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The Financial Express

'Kung-Fu Panda: The Dragon Knight' is a well-intended but poorly written sequel

| Updated: July 23, 2022 16:37:21


'Kung-Fu Panda: The Dragon Knight' is a well-intended but poorly written sequel

The ‘Kung Fu Panda’ trilogy is one of the most influential works of cinema. It's undoubtedly many people's first exposure to Wuxia epics.  

And, with their team of animators, writers, and artists, directors John Stevenson, Mark Osborne, Jennifer Yuh Nelson, and Alessandro Carloni pushed the boundaries of animation with the trilogy.  If you have high expectations for ‘Kung Fu Panda: The Dragon Knight,’ please lower them before binge-watching the Netflix show because it is absolutely horrible.

‘Kung Fu Panda: The Dragon Knight’ follows Po (Jack Black) on a food journey through ancient China, despite his father, Mr Ping, surprising him (James Hong). But that is cut short when Veruca Dumont (Della Saba) and Klaus Dumont (Chris Geere) attack the village that houses a valuable gauntlet. 

Po not only fails to prevent Veruca and Klaus from escaping with the gauntlet but also causes significant damage to the village. As a result, the emperor deprives him of his Dragon Warrior title and sends him on a quest to right this wrong and redeem himself in the eyes of the people, the emperor, and himself. 

Po meets Wandering Blade (Rita Ora) on this journey, who is also on the hunt for the weasels. And they must act quickly to apprehend the villainous duo before they use the gauntlet (along with three other magical weapons) to destroy the world.

‘The Gauntlet’ looks and sounds a lot like the Marvel Cinematic Universe's Infinity Gauntlet. It's impossible to understand the point of this storytelling choice, ironic or not. It's a pointless nod to a franchise that, tonally, has very little in common with the world of Kung Fu Panda. Is Po the Iron Man of this series, or more like a sarcastic Thor? As you can see, all of this leads to confusion among the audience.

This is just one of several obvious flaws in The Dragon Knight's layout. Another example is the decision to make Po Luthera's page.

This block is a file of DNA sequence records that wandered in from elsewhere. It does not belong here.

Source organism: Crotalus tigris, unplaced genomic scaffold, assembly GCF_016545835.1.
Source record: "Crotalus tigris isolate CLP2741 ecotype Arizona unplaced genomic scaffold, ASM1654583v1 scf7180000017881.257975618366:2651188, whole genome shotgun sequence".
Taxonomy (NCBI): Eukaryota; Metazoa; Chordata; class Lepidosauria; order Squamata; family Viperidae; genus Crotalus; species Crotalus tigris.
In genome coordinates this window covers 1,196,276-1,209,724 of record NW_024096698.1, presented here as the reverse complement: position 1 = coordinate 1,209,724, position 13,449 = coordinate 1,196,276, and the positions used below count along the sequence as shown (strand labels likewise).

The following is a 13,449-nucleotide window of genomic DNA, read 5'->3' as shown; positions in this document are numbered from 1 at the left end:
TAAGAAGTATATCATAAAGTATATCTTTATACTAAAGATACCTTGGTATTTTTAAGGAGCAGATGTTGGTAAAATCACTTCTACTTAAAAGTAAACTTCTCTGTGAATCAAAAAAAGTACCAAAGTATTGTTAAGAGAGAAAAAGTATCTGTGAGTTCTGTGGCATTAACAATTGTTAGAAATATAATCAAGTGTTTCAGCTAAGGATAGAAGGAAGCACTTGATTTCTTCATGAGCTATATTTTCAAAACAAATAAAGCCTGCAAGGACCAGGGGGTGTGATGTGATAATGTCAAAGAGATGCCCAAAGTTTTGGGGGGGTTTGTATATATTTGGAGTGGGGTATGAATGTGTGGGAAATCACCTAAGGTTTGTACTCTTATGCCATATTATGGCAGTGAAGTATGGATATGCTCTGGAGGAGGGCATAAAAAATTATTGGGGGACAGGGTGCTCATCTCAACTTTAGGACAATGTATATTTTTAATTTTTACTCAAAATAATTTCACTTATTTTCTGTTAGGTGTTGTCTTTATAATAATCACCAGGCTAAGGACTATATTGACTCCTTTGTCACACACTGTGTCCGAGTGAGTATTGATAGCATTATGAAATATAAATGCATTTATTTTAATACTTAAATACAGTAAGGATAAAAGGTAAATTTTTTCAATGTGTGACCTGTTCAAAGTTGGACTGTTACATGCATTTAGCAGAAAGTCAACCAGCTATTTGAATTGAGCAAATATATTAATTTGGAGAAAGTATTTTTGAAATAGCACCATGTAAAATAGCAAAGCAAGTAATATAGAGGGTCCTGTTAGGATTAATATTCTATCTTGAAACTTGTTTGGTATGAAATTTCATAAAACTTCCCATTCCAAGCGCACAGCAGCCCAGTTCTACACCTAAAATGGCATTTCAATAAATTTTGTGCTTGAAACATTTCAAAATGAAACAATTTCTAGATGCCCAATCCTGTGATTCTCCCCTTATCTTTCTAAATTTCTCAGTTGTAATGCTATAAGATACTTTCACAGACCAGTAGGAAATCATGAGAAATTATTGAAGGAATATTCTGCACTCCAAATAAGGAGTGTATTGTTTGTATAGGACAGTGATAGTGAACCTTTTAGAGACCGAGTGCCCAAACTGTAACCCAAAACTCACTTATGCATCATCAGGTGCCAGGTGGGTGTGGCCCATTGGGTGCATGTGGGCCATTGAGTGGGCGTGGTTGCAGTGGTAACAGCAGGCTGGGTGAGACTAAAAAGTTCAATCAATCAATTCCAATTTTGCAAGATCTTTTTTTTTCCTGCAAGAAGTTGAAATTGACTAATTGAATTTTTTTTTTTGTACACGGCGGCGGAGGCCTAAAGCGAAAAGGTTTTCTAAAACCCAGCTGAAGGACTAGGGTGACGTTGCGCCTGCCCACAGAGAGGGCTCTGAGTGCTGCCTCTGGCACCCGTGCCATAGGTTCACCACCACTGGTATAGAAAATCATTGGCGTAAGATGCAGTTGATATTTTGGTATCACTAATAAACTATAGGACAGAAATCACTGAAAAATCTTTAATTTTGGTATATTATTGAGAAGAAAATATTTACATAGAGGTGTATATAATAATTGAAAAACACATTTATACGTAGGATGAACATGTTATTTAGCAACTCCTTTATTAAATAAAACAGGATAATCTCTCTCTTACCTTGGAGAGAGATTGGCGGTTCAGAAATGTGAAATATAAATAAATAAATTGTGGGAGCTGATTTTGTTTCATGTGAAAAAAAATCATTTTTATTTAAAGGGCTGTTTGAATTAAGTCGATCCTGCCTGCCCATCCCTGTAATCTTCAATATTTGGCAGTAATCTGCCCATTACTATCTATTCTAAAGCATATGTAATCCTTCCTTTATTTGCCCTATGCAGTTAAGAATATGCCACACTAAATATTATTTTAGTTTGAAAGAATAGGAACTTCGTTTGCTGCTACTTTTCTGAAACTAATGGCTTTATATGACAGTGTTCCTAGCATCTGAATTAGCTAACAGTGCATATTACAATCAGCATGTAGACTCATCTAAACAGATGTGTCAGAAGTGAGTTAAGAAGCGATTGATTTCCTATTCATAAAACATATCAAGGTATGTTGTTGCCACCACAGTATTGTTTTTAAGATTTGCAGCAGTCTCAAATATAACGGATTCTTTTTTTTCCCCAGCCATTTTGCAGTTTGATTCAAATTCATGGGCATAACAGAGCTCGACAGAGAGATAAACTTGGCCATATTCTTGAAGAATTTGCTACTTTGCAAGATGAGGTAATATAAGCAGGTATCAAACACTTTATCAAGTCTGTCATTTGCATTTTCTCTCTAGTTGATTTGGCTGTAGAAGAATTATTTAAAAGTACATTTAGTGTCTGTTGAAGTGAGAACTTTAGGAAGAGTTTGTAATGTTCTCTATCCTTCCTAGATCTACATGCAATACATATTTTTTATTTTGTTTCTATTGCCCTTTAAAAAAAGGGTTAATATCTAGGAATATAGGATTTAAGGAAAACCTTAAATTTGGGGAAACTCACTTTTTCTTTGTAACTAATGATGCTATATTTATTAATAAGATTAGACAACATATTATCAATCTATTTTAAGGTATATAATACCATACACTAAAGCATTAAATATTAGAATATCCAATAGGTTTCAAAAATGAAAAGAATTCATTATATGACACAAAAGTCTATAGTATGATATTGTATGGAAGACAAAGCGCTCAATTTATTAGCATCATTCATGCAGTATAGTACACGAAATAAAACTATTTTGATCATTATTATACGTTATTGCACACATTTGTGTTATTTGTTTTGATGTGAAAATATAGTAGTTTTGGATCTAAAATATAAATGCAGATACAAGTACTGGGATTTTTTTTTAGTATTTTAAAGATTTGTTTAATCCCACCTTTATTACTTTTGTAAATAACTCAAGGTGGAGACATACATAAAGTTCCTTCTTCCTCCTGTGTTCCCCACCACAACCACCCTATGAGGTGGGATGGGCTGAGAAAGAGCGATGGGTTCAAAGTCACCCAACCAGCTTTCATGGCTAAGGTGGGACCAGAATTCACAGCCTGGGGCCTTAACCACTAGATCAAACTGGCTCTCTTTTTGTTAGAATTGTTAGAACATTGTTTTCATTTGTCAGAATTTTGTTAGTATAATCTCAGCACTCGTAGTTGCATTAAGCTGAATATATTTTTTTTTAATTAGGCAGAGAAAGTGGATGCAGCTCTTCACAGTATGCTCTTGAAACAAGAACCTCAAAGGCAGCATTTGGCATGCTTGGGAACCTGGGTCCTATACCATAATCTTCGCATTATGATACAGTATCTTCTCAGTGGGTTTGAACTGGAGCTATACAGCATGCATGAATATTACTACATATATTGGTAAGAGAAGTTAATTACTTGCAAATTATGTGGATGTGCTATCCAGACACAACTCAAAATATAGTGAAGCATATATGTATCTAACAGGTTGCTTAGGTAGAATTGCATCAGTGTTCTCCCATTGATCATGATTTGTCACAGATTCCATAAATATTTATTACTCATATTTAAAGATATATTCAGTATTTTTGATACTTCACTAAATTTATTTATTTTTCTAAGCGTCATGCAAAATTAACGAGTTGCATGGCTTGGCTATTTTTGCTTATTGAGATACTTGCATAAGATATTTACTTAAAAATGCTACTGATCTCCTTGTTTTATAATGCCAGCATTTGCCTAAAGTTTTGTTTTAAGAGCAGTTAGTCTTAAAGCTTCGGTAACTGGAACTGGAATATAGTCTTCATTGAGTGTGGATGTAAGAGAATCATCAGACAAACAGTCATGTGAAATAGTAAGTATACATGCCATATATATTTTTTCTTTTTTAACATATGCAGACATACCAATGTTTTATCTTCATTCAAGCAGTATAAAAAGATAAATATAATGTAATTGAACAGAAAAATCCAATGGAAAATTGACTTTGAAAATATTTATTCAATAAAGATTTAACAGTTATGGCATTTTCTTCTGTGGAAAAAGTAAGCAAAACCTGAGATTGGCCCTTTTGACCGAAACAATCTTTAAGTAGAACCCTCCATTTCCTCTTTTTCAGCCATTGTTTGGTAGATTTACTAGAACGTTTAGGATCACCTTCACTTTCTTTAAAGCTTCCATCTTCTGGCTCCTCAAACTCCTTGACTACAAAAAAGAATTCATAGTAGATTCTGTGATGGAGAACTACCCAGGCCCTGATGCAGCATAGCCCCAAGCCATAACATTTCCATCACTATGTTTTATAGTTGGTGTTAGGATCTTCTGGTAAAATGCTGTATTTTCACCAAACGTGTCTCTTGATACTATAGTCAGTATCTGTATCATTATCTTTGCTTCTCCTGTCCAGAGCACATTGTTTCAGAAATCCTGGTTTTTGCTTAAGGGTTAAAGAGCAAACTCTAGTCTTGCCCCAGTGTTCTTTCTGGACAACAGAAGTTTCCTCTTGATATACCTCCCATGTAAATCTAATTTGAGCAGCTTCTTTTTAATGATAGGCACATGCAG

Po is a fantastic character, whether he's the sidekick or the main character. The issue here is that the show makes much of Luthera's stories about knights in the good old days of the British Empire, and Po is from the East, so whenever the story gets a little too genuine and it feels like a colonialism dialogue is inescapable, the tension is ruptured through some absolutely paper-thin joke or gag.

The plot is formulaic. As a result, the visuals must naturally do the majority of the heavy lifting. They're also difficult to look at. It's so stilted and lacking in character that you have to go back to the original ‘Kung Fu Panda’ trilogy to see if the franchise has always been this bad or if the show is the culprit. 

The voice acting is satisfactory. James Hong, Jack Black, Rita Ora, Della Saba, Chris Geere, and the rest of the cast give it their all. You can hear them trying to incorporate so much into their characters, but none of it comes through due to the animation. So, in essence, all of this talent is being squandered.

Finally, please watch the original ‘Kung Fu Panda’ trilogy before calling it a day. Netflix has it available. So, it won't be difficult to find. Don't get caught up in the murky depths of horribly animated episodic extensions of the Dragon Warrior's adventures. You'll be simply wasting your time. Nothing more, nothing less.

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